The international community frequently demands that wealthy nations increase their development assistance to poor nations. The United States will provide additional assistance, but President Bush is also prudently pursuing a system that measures the effectiveness of aid.
In the days leading up to the International Conference on Financing for Development, held in Monterrey, Mexico, from March 18 to 22, 2002, both World Bank President James Wolfenson and United Nations Secretary General Kofi Annan called for the United States to double funding for development assistance. Oxfam, an international aid organization, claims that 56 million children will die needlessly over the next 15 years if wealthy nations do not provide an extra $100 billion each year in aid.
In the wake of these calls for increased international aid, President George W. Bush proposed increasing America's development assistance budget by $10 billion over a three-year period. Current plans are to increase development assistance by $1.7 billion in 2004, $3.3 billion in 2005, and $5 billion in 2006.
This is no capitulation to international pressure, however. President Bush's proposal seeks to use that additional assistance to improve the effectiveness of aid through a "Millennium Challenge Account" that would disburse aid only to countries that show improvement in rooting out corruption, raising health and education standards, or promoting economic freedom. Countries that do not make such improvements would not be eligible.
Thus, the Millennium Challenge Account would encourage economic development by creating a positive competition among potential recipients, with this competition rewarding those countries that adopt policies that help their citizens. Now President Bush must ensure that there are procedures in place both to verify that the aid actually gets to the recipient and to measure progress.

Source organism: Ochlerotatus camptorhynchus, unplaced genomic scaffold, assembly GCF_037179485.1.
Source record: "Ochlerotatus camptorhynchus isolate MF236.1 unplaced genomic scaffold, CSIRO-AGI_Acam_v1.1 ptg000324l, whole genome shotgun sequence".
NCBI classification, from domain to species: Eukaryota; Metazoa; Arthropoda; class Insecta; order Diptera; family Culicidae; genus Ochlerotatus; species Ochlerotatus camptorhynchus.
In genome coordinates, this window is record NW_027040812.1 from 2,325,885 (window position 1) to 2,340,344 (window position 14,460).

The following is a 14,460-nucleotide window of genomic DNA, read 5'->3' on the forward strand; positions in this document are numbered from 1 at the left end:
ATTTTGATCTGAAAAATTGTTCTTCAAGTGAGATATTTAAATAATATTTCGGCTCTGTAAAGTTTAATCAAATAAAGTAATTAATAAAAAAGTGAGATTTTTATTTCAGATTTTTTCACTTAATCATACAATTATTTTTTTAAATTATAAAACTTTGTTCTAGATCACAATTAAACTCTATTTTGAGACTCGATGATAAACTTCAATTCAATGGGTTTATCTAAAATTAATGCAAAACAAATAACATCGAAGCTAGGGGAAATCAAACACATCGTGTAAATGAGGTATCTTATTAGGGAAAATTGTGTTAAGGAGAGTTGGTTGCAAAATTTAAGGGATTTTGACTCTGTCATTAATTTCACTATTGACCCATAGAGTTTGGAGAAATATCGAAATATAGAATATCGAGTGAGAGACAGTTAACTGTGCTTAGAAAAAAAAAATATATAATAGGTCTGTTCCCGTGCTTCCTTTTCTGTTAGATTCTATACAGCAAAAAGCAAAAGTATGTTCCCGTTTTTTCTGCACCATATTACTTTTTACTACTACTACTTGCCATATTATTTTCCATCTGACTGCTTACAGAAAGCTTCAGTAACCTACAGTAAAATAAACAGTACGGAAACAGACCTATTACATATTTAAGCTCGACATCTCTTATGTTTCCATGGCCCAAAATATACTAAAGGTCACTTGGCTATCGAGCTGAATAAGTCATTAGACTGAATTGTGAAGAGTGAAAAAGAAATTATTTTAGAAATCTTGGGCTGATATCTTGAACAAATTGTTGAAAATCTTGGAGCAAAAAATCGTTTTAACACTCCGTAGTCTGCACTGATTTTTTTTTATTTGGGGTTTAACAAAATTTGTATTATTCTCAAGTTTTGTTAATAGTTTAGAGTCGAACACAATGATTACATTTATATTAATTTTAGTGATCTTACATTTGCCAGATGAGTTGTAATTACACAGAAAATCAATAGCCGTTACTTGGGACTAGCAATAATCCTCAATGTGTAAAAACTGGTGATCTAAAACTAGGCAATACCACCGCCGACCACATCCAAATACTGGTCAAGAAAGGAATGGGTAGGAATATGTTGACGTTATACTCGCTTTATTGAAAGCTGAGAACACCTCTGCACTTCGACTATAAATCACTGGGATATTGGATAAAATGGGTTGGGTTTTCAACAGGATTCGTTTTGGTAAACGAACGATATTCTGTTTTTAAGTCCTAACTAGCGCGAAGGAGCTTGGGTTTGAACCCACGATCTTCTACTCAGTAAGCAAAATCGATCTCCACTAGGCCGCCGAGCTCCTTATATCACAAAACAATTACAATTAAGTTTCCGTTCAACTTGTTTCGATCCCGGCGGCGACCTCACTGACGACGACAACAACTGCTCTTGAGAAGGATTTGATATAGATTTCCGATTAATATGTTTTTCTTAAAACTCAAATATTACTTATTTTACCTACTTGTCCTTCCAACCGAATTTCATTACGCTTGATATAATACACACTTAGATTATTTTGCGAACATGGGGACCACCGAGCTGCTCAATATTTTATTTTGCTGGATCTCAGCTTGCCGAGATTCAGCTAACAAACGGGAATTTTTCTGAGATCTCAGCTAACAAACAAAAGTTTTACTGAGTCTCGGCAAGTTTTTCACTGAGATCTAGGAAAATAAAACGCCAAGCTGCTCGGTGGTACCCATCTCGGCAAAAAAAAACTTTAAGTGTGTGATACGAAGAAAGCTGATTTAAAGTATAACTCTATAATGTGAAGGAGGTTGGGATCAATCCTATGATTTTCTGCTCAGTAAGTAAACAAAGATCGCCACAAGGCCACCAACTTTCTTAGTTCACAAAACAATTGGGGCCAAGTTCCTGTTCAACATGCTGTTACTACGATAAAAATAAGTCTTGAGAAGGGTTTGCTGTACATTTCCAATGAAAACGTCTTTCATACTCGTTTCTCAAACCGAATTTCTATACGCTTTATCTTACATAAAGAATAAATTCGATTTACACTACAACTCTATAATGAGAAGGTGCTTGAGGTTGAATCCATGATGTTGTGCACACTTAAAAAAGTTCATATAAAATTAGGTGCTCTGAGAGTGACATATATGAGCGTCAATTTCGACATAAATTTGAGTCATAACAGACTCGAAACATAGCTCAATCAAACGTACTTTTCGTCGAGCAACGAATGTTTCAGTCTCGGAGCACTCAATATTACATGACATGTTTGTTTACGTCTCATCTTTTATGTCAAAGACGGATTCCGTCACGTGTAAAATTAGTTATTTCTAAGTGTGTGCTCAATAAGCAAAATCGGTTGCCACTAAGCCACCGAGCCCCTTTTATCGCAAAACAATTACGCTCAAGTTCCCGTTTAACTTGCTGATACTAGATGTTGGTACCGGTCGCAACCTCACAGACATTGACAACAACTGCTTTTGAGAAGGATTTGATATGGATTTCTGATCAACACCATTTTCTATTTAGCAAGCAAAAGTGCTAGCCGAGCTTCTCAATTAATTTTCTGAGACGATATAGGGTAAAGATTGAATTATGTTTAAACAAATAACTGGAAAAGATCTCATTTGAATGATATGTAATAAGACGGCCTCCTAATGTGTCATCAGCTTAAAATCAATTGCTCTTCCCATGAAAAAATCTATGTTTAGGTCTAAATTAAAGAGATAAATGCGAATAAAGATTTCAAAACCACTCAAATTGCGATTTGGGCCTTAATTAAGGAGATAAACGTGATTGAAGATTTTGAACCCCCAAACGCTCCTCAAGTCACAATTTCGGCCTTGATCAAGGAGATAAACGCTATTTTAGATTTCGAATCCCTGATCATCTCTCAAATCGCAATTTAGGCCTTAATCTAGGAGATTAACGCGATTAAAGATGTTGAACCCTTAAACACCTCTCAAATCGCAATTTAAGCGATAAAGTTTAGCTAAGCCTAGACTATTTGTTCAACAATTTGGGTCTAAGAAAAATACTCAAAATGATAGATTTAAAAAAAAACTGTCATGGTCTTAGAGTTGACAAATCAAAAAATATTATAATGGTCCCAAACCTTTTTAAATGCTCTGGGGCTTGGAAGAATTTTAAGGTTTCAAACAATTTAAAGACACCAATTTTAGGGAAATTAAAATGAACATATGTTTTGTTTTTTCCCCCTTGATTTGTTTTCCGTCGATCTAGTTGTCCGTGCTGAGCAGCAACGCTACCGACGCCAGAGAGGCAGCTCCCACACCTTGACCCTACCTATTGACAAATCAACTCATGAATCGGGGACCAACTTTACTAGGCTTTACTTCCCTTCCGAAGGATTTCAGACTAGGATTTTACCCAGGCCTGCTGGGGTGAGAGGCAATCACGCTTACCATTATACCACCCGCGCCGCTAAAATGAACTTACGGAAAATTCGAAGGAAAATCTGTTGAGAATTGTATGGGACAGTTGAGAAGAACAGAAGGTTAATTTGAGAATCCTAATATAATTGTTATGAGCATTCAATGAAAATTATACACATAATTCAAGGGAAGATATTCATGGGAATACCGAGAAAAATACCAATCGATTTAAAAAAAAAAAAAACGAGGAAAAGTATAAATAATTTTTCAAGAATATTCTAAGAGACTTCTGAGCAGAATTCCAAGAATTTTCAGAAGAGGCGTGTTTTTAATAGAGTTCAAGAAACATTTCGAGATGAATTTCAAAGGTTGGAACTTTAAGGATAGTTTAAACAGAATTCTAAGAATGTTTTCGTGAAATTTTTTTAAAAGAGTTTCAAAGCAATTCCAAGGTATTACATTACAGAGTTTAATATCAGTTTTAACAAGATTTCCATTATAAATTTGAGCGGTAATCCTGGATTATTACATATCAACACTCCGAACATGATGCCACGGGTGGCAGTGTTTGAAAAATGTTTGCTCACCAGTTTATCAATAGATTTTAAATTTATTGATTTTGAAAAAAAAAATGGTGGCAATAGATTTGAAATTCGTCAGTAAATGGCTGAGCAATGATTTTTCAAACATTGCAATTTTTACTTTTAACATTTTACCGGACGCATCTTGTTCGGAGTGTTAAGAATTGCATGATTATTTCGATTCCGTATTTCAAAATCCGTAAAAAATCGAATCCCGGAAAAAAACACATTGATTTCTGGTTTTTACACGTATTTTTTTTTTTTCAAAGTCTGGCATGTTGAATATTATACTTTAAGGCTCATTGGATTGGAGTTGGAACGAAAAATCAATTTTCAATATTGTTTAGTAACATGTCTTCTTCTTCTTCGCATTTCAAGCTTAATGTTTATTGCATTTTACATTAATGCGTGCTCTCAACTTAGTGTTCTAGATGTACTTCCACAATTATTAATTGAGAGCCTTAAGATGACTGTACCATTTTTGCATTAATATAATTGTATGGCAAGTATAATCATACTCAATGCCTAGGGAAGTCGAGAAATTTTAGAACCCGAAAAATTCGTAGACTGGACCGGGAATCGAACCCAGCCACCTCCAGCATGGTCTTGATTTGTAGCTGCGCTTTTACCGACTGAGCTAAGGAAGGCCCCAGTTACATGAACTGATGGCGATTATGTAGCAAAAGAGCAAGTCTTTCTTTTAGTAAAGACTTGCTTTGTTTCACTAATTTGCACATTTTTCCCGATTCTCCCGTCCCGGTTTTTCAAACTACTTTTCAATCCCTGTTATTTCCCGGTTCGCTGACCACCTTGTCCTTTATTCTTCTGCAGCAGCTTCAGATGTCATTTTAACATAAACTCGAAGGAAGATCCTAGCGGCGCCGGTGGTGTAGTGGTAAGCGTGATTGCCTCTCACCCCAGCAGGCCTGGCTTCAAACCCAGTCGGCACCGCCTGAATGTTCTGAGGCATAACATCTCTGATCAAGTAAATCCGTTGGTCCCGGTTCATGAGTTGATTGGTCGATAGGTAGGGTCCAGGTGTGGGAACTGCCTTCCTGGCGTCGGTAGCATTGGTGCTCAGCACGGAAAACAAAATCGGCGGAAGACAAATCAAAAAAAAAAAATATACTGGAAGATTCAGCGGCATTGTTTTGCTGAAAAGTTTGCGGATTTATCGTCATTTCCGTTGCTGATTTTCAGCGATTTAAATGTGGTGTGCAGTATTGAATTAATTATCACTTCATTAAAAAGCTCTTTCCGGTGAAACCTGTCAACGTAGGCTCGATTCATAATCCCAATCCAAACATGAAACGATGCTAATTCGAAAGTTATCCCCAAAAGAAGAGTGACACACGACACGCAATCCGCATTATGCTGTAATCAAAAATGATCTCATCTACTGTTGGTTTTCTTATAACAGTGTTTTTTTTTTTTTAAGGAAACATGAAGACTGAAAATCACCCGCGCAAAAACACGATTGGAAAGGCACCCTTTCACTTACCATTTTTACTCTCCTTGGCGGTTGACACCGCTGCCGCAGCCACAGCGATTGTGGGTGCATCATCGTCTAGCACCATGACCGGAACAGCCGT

Although President Bush has identified broad criteria for distributing foreign aid, he has not specified how progress in the various categories would be measured. To further ensure the effectiveness of U.S. aid, President Bush should:
With this new approach to administering development assistance, President Bush would increase the level of accountability for how U.S. aid is administered to underdeveloped countries. Development assistance administered through performance-based grants would ensure that development funds are being devoted to projects that are producing results.
Moreover, once the Administration chose a measure of economic freedom as a standard for the granting of development assistance, it would be easy to verify that aid is being administered to proper recipients: Countries that are making improvements in economic freedom should receive the most development assistance, while countries failing to make improvements should not receive development assistance. Because experience has demonstrated that aid is effective only in countries with sound economic policies, the success of this new approach should be determined by the Administration's ability to disburse development assistance to those countries that are making demonstrated improvements in economic freedom.
By adopting these measures, President Bush would radically transform the way in which the United States administers bilateral aid, set the stage for significant changes in America's policy toward disbursal of multilateral aid, and help to ensure that U.S. taxpayers' dollars are being allocated wisely and effectively.